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“You missed a spot over in the corner, Mummy.”

 

 

 

 

 

 

 

 

 

 

 

 

 

 

 

 

 

 

 

 

 

 

I’m Thankful For…

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Front door sunny day view

This post has absolutely nothing to do with the Thanksgiving holiday coming up.

And then, it has everything to do with it.

That wasn’t my intent this afternoon.

Its not really my style and we sometimes don’t even celebrate because Canadian Thanksgiving was last month and often we aren’t even together for the holiday.

Its because I’m thankful that Steve started.

There’s more to the story.

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HRH Sport Fyfe… “sorry about that!”

You see, I woke up at 5:38am to the sound of Sport, our Siamese cat, puking on our bedroom carpet.

I have always said I’d make a million bucks if I knew how to design an alarm clock that sounded like a cat barfing. Nothing gets me out of bed faster than that.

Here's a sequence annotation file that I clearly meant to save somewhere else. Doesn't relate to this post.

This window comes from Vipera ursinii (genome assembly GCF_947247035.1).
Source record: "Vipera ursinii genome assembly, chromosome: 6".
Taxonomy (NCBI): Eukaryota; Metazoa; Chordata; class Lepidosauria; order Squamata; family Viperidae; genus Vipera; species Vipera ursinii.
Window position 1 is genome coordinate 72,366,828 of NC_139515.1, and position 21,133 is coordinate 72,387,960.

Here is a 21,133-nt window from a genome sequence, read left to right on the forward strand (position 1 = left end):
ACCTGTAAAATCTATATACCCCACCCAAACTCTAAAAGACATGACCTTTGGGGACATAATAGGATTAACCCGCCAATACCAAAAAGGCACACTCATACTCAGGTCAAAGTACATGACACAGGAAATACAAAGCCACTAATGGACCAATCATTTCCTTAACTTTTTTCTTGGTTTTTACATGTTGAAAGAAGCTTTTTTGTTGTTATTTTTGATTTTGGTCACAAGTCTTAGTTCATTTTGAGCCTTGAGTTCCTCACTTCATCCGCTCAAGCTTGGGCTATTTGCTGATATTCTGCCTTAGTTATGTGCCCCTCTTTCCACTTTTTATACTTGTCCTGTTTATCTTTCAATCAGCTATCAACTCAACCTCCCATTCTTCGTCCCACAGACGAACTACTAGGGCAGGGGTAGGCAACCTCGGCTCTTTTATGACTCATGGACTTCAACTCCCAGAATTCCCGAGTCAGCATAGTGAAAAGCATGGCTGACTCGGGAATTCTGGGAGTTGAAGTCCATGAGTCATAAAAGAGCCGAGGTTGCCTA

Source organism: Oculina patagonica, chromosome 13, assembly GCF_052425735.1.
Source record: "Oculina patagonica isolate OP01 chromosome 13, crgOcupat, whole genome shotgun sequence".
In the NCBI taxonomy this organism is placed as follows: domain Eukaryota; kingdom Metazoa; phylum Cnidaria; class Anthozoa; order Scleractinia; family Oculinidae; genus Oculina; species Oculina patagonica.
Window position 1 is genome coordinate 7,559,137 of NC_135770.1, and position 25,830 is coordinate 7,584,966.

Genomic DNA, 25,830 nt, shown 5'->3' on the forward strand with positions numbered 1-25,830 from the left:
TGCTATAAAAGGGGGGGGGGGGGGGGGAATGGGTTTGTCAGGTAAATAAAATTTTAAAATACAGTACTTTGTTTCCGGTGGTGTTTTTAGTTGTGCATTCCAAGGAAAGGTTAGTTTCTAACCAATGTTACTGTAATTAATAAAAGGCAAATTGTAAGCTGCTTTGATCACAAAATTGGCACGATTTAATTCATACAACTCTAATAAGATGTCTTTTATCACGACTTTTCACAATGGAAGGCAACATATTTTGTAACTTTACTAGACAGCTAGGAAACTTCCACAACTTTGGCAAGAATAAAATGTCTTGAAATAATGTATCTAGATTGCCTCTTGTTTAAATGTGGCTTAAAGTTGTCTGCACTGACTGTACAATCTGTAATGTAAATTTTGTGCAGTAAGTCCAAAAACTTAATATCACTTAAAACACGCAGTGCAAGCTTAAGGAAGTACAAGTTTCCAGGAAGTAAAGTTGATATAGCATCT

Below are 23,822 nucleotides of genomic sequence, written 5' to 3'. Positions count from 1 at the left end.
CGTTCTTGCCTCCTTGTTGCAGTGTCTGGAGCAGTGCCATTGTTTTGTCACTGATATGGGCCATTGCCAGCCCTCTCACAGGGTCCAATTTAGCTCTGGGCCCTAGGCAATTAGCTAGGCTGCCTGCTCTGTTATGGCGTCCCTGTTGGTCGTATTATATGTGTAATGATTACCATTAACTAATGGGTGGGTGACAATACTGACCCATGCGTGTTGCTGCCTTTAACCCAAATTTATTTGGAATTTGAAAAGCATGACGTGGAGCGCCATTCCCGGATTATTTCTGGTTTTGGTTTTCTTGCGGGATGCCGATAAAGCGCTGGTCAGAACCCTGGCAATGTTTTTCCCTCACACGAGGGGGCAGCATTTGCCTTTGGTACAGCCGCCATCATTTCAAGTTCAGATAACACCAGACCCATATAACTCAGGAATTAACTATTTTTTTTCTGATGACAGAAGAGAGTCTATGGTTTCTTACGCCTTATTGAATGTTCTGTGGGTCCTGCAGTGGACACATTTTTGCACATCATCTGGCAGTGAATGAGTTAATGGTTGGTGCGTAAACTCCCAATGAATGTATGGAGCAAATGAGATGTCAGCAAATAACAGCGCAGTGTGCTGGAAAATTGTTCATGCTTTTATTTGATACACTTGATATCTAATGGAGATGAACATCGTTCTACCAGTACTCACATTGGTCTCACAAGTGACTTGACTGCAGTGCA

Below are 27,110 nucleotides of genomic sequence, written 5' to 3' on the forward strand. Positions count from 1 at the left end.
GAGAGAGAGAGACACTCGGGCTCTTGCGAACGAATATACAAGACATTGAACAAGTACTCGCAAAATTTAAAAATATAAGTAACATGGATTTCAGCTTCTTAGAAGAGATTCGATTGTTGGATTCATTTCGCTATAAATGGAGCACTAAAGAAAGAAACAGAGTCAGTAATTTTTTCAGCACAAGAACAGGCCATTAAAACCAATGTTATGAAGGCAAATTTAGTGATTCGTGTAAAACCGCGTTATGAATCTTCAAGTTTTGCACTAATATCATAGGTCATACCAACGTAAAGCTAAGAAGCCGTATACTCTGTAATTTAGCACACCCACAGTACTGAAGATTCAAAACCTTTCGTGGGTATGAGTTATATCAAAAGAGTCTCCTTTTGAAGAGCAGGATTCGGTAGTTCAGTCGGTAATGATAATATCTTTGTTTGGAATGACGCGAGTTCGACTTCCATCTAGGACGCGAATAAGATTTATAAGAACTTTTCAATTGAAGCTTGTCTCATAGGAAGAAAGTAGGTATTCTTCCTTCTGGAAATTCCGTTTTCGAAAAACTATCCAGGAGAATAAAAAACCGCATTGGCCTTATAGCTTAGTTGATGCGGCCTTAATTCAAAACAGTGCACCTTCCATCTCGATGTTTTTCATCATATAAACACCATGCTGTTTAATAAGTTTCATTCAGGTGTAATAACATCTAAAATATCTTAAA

So it was a bit of an early, bleary start but the sun was out.

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Ahhhhh… its not Hawaii but it can be quite pretty here

My freshly tanned-in-Hawaii body got a shock last week when we suddenly got a frigid blast of winter. It was expected and all but, damn, it has been cold.

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Our creek is still open under the ice

Continuing on with my stellar morning, the big tractor’s battery was completely dead (surprise!) and I had to feed horses who are in separate pastures because 2 of them won’t cross the creek and its not like I can force them because they are kind of big so its obviously going to require me to bond with those damned square bales again.

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“I don’t want to get my hooves wet.”

If Steve starts.

Steve is our Ranger.

He is, at times, my savior.

If he starts.

Steve

STEVE!

You see, the shit usually hits the fan when Alistair is on his 2 weeks of working in North Dakota.

Its at those times I need something like Steve to rely on.